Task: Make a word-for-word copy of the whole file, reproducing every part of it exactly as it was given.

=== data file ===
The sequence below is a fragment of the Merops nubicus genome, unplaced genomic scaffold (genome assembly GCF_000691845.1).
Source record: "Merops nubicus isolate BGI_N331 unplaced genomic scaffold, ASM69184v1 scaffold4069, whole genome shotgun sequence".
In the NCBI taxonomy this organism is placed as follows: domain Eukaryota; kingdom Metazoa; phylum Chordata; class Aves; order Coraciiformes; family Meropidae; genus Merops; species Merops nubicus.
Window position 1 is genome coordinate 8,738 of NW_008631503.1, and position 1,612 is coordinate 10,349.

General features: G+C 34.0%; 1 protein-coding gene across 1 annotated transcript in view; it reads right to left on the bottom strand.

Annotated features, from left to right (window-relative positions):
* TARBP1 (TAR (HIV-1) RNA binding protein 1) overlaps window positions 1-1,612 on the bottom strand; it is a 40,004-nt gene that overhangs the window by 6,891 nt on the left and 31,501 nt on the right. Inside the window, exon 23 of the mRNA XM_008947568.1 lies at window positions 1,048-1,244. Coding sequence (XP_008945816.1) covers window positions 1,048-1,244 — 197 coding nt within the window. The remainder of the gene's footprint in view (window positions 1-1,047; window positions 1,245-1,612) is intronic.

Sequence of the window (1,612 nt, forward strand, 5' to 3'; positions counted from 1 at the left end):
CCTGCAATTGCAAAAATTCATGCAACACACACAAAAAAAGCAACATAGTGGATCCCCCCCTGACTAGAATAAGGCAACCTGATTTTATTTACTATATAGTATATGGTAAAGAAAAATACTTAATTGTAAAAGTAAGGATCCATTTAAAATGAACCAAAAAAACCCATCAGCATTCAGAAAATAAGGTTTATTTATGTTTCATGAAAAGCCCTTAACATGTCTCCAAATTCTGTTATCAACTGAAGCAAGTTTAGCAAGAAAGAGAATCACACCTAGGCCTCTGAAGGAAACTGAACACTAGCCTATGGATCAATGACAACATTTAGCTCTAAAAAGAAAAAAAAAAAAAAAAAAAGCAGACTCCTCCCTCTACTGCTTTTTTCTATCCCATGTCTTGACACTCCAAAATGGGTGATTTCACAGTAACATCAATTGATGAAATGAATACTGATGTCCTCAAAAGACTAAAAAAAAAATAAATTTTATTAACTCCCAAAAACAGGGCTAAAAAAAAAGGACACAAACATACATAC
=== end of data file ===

The sequence below is a fragment of the Merops nubicus genome, unplaced genomic scaffold (genome assembly GCF_000691845.1).
Source record: "Merops nubicus isolate BGI_N331 unplaced genomic scaffold, ASM69184v1 scaffold4069, whole genome shotgun sequence".
In the NCBI taxonomy this organism is placed as follows: domain Eukaryota; kingdom Metazoa; phylum Chordata; class Aves; order Coraciiformes; family Meropidae; genus Merops; species Merops nubicus.
Window position 1 is genome coordinate 8,738 of NW_008631503.1, and position 1,612 is coordinate 10,349.

General features: G+C 34.0%; 1 protein-coding gene across 1 annotated transcript in view; it reads right to left on the bottom strand.

Annotated features, from left to right (window-relative positions):
* TARBP1 (TAR (HIV-1) RNA binding protein 1) overlaps window positions 1-1,612 on the bottom strand; it is a 40,004-nt gene that overhangs the window by 6,891 nt on the left and 31,501 nt on the right. Inside the window, exon 23 of the mRNA XM_008947568.1 lies at window positions 1,048-1,244. Coding sequence (XP_008945816.1) covers window positions 1,048-1,244 — 197 coding nt within the window. The remainder of the gene's footprint in view (window positions 1-1,047; window positions 1,245-1,612) is intronic.

Sequence of the window (1,612 nt, forward strand, 5' to 3'; positions counted from 1 at the left end):
CCTGCAATTGCAAAAATTCATGCAACACACACAAAAAAAGCAACATAGTGGATCCCCCCCTGACTAGAATAAGGCAACCTGATTTTATTTACTATATAGTATATGGTAAAGAAAAATACTTAATTGTAAAAGTAAGGATCCATTTAAAATGAACCAAAAAAACCCATCAGCATTCAGAAAATAAGGTTTATTTATGTTTCATGAAAAGCCCTTAACATGTCTCCAAATTCTGTTATCAACTGAAGCAAGTTTAGCAAGAAAGAGAATCACACCTAGGCCTCTGAAGGAAACTGAACACTAGCCTATGGATCAATGACAACATTTAGCTCTAAAAAGAAAAAAAAAAAAAAAAAAAGCAGACTCCTCCCTCTACTGCTTTTTTCTATCCCATGTCTTGACACTCCAAAATGGGTGATTTCACAGTAACATCAATTGATGAAATGAATACTGATGTCCTCAAAAGACTAAAAAAAAAATAAATTTTATTAACTCCCAAAAACAGGGCTAAAAAAAAAGGACACAAACATACATAC